“When two violins are placed in a room,” writes poet Andrea Gibson, “if a chord on one violin is struck the other violin will sound the note. If this is your definition of hope, this is for you...For the ones who know we can sound the music in the people around us simply by playing our own strings…For the ones who sing life into broken wings…”
Dori Midnight, in anticipation of the Jewish holiday Purim which begins this evening--a commemoration of deliverance from empire’s deadly violence--writes of “shameless joy and aliveness in the face of empire.” What kind of joy can we cultivate, she wonders, to support us in this time? “Joy,” she writes, “like imagining what it’s like to be free from shame, or maybe in spite of shame, in spite of whatever made us heavy with that shame. Joy that is also subtle and small. Joy that is in relation to pain, that isn’t pretending it’s not complicated. Joy like a delta, a gathering of rivers that include the waters of grief and all the complexities of being human, of living on a planet that is unraveling. Joy like a little kid sticking their popsicle stained tongue out at authority or a surly teen flipping off whoever messes with you and your joy. Joy like queer love, queer rage, sweaty dancing, the magic of resistance that we especialize in. Joy that increases. Joy that is collective. Joy that frees us, all of us.”
"What is the pain teaching me?" A wise friend asked when I told them I couldn’t find my way into joy. Teaching: I cannot find my way alone. Lifeforce is love is collective is connective is the opposite of alone. There are so many layers of loss and isolation right now, and how can we not feel so very alone, and yet, and yet, and yet. Individualism, aloneness, is a powerful lie we’ve been taught by forces that want to divide us and deaden us, keep us from each other, keep us against each other, keep us from loving each other well. Capitalism. White supremacy. Economies of consumption and extraction. Theologies of individual prosperity and salvation.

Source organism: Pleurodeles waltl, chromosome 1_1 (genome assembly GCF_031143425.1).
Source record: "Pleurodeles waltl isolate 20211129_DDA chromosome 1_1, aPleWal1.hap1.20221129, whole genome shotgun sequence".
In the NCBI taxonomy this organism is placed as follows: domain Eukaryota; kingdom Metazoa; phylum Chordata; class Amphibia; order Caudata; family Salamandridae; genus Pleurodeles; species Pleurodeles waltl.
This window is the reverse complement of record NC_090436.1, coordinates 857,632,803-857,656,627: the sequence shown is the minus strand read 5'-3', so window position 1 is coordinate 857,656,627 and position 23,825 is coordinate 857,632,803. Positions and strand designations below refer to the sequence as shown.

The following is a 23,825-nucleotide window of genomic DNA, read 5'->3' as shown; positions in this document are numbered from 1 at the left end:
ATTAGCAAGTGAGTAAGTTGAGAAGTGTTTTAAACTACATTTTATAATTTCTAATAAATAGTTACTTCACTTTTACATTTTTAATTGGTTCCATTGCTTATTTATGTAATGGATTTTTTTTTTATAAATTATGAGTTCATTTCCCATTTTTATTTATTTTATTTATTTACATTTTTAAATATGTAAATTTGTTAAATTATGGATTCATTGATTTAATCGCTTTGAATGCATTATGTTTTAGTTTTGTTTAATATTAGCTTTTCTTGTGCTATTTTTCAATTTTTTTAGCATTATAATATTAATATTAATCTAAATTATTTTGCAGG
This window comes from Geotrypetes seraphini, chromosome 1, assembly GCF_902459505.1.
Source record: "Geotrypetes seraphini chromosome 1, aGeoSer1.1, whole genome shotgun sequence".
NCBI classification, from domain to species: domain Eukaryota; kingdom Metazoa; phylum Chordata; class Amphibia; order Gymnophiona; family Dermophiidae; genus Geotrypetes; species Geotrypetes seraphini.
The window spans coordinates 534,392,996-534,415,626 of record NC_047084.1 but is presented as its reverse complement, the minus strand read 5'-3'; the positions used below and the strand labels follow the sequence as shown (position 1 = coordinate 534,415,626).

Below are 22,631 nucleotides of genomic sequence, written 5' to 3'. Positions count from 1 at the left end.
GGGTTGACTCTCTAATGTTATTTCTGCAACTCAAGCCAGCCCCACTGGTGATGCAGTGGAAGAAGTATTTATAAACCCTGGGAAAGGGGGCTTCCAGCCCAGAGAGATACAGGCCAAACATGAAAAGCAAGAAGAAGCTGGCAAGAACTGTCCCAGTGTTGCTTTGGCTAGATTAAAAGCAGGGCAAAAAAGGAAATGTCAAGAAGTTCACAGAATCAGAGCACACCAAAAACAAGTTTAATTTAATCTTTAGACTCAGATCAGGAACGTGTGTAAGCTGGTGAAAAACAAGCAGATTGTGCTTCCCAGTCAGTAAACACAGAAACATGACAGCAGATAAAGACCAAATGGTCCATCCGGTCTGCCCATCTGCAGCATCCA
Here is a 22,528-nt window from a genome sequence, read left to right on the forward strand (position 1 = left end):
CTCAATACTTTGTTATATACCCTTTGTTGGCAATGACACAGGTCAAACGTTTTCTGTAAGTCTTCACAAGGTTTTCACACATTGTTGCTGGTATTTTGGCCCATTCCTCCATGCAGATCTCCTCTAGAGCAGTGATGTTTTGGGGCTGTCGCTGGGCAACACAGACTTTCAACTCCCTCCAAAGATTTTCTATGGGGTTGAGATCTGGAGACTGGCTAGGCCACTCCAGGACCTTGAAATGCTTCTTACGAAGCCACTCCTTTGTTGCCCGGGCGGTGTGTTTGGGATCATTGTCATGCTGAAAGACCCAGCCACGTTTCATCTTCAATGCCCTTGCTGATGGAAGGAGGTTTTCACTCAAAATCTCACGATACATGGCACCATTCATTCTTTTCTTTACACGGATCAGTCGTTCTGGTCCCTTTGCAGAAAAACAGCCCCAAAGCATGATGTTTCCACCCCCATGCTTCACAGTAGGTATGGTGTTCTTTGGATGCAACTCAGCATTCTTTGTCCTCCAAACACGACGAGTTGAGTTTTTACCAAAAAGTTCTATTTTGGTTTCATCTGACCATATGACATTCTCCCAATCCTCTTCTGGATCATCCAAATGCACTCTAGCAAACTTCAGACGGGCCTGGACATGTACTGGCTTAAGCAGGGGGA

I felt terribly alone. I was not alone, but the lie of aloneness functions as totalizing--dominance, conquest, and control--trying it’s damnedest to keep us from remembering what is true: We come from love. We are love. We return to love. We are here as love. We are here to love. And, to be loved. To be beloveds. Love. Lifeforce. Aliveness. Joy. Pathways to flourishing. Now, nevertheless.
May it be so.
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Rev. Anna Blaedel is theologian-in-residence at enfleshed. They bring an attentiveness to the intersections of academic, activist, and ecclesial engagement. Anna nourishes students through campus ministry for the University of Iowa Wesley Center and is enrolled in a PhD program in Theological and Philosophical Studies at Drew University's Graduate Division.